Time Warner And The Magical Smoking Modem That Is Entirely Your Fault

Let it be known that if your modem starts smoking after a Time Warner tech was just at your house messing with it, it’s your fault for not having their branded router. Reader Paul writes:

I live in Columbus Ohio, and have been a Road Runner subscriber for about 10 years. We also have digital phone from Time Warner (TW provides the RR service in Columbus.) Our digital phone service went out on Monday morning. We called from a cell phone, and they sent out a tech this morning to fix it. He did. At around 3PM, 4-5 hours after he left, the Internet and phone service both went out (The Internet had not gone out on Monday when the digital phone went out.) I unplug the modem, plug it back in; standard stuff. It still won’t assign me an IP. I call them from my cell phone, and they confirm that it is out from their end as well. The person tells me that I can continue plugging it in/out just to test it periodically. I do. When plugged it in at 4:30, however, I hear a crackling noise, and see smoke. My modem has fried. Smells like crap, freaks my 9 year old brother out

Time Warner’s response?

They say “Well, we can get a tech there on Thursday at 3-5, but that’s all I can say.”

Paul escalated through several supervisors, and after much personal strife he got a tech to come out sooner. When the tech finally showed up, he diagnosed the problem.

His analysis of the fried and smoking modem: our router did it….And then he tells us why we should buy the Time Warner router. I explain to him that I have looked into theirs, but we actually have the the same model that they sell, they just put some new logos on it.

Silly, Paul. Didn’t you know that your router was in league with Voldemort? You can tell by its lack of Time Warner logo stickers and the production of magical blue smoke. And there were other signs, too:

Meghann Marco: Does your WiFi breathe fire and make it rain?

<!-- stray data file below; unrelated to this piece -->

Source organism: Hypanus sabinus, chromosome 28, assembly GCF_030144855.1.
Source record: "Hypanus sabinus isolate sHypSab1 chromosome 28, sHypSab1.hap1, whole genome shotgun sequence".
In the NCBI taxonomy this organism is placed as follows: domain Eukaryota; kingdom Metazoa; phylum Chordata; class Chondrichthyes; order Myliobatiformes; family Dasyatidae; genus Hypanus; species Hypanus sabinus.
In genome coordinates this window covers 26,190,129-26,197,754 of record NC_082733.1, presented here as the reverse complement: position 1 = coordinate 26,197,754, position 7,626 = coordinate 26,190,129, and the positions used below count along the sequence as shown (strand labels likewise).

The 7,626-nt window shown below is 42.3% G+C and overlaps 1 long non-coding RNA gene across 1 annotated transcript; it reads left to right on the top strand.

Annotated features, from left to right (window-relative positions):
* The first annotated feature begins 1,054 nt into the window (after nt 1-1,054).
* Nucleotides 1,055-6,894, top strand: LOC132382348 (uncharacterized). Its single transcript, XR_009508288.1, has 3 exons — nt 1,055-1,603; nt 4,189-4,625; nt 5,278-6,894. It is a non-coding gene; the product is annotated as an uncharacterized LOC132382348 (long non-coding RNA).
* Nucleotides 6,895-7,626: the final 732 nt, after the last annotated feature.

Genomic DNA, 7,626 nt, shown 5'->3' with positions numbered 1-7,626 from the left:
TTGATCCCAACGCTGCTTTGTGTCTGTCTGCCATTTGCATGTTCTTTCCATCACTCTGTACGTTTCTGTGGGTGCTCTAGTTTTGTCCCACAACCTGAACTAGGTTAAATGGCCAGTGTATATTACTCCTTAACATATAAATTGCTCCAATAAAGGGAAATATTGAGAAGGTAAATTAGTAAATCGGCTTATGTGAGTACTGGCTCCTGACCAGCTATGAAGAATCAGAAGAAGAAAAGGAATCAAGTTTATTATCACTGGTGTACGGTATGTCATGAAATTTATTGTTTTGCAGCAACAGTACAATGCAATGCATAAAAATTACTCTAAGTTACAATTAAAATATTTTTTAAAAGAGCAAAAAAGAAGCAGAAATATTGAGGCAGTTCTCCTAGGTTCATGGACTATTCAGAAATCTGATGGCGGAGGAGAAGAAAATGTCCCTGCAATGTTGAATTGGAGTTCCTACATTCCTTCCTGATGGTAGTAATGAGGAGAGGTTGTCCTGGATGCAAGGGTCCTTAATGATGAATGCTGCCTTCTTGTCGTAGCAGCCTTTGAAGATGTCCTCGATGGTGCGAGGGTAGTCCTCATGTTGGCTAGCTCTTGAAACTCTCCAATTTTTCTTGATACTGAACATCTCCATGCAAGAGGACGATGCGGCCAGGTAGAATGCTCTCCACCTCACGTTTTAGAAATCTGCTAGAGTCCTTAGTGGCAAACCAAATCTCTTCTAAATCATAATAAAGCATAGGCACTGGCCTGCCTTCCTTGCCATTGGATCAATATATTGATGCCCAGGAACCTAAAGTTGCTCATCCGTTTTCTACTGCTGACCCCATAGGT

Paul: Yep. It also makes all children within a 15 foot radius weep.

There you have it. The tech had nothing to do with it. The story has a happy ending, Paul took his business to another company. Let’s hope they have better techs…for the sake of muggles everywhere.—MEGHANN MARCO

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(Photo: brappy!)

Comments

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  1. B says:

    This is why whenever I have an issue with my cable modem, I disconnect it from the router and hide the router before the tech comes over. I’m not sure what effect that would have on the digital phone service, though.

  2. Silly, Paul. Didn’t you know that your router was in league with Voldemort?

    Yep. It also makes all children within a 15 foot radius weep.

    I can’t decide which line I love more but this made my day.

  3. kenposan says:

    That is unfortunate. I, too, live in Columbus and have Road Runner through Time Warner. I have never had a problem with them, although we do lose channels periodically. “reboot your converter box” was the answer.

  4. Firstborn Dragon says:

    Sometimes these things just fry. I’ve seen it happen with our router. I was downstairs reseting it and the modem, and it caught fire inside.

    No real reason for it, I had just plugged it back in, and it caught fire. Fortunetly the modem wasn’t damaged, but it was freaky. Had to unplug it and nearly burnt my hand off trying to move it, so it didn’t burn the shelf it was on.

  5. Papa K says:

    I also live in Cbus, and my experience with their techs have been excellent. Not on the phone though, they employ some sorry souls on that end.

    The problem here also lies in the same factoids with cell phones – if you use non-branded equipment, they’ll blame the non-branded equipment, no matter how improbable.

    Honestly, I call bullshit on the tech’s diagnosis, but it’s one of those incidents of “prove me wrong” that is rather difficult.

  6. Papa K says:

    @kenposan: Reboot your convertor box is always their answer.

    VOD not working? Reboot it. It’s not getting channels anymore? Reboot it. They can’t see it? Reboot it. I swear it’s the only thing they know how to do, other then schedule techs three weeks later and give you the wrong date and time.